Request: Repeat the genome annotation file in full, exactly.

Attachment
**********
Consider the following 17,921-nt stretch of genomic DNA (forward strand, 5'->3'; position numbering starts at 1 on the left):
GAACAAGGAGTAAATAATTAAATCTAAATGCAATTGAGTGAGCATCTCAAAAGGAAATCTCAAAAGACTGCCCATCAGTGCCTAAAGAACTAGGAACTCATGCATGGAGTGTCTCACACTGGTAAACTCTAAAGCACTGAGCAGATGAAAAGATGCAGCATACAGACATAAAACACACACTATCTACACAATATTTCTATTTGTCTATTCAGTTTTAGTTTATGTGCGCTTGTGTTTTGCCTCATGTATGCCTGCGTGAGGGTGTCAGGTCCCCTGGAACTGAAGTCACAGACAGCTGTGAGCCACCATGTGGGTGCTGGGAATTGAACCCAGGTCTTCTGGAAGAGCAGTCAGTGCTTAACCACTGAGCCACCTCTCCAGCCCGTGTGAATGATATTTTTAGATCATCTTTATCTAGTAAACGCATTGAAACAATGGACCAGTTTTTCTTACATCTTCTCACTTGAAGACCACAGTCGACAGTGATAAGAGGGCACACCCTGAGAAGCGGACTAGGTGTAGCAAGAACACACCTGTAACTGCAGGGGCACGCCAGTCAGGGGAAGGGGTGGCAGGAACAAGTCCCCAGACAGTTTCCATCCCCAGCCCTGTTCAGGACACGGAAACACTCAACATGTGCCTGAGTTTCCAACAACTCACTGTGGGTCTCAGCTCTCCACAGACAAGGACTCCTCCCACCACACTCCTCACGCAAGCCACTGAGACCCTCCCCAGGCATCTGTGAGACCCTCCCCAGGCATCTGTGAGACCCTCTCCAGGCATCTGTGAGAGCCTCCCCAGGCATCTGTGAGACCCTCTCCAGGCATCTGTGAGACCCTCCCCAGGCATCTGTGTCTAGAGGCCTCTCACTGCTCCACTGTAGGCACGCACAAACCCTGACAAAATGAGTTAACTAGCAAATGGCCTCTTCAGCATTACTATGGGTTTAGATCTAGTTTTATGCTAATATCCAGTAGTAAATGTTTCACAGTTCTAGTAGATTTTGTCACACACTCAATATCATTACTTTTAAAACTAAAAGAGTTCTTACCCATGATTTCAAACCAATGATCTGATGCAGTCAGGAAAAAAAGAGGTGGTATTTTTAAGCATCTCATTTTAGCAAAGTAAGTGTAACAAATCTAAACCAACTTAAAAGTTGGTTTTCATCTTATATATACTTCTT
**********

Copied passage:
Consider the following 17,921-nt stretch of genomic DNA (forward strand, 5'->3'; position numbering starts at 1 on the left):
GAACAAGGAGTAAATAATTAAATCTAAATGCAATTGAGTGAGCATCTCAAAAGGAAATCTCAAAAGACTGCCCATCAGTGCCTAAAGAACTAGGAACTCATGCATGGAGTGTCTCACACTGGTAAACTCTAAAGCACTGAGCAGATGAAAAGATGCAGCATACAGACATAAAACACACACTATCTACACAATATTTCTATTTGTCTATTCAGTTTTAGTTTATGTGCGCTTGTGTTTTGCCTCATGTATGCCTGCGTGAGGGTGTCAGGTCCCCTGGAACTGAAGTCACAGACAGCTGTGAGCCACCATGTGGGTGCTGGGAATTGAACCCAGGTCTTCTGGAAGAGCAGTCAGTGCTTAACCACTGAGCCACCTCTCCAGCCCGTGTGAATGATATTTTTAGATCATCTTTATCTAGTAAACGCATTGAAACAATGGACCAGTTTTTCTTACATCTTCTCACTTGAAGACCACAGTCGACAGTGATAAGAGGGCACACCCTGAGAAGCGGACTAGGTGTAGCAAGAACACACCTGTAACTGCAGGGGCACGCCAGTCAGGGGAAGGGGTGGCAGGAACAAGTCCCCAGACAGTTTCCATCCCCAGCCCTGTTCAGGACACGGAAACACTCAACATGTGCCTGAGTTTCCAACAACTCACTGTGGGTCTCAGCTCTCCACAGACAAGGACTCCTCCCACCACACTCCTCACGCAAGCCACTGAGACCCTCCCCAGGCATCTGTGAGACCCTCCCCAGGCATCTGTGAGACCCTCTCCAGGCATCTGTGAGAGCCTCCCCAGGCATCTGTGAGACCCTCTCCAGGCATCTGTGAGACCCTCCCCAGGCATCTGTGTCTAGAGGCCTCTCACTGCTCCACTGTAGGCACGCACAAACCCTGACAAAATGAGTTAACTAGCAAATGGCCTCTTCAGCATTACTATGGGTTTAGATCTAGTTTTATGCTAATATCCAGTAGTAAATGTTTCACAGTTCTAGTAGATTTTGTCACACACTCAATATCATTACTTTTAAAACTAAAAGAGTTCTTACCCATGATTTCAAACCAATGATCTGATGCAGTCAGGAAAAAAAGAGGTGGTATTTTTAAGCATCTCATTTTAGCAAAGTAAGTGTAACAAATCTAAACCAACTTAAAAGTTGGTTTTCATCTTATATATACTTCTT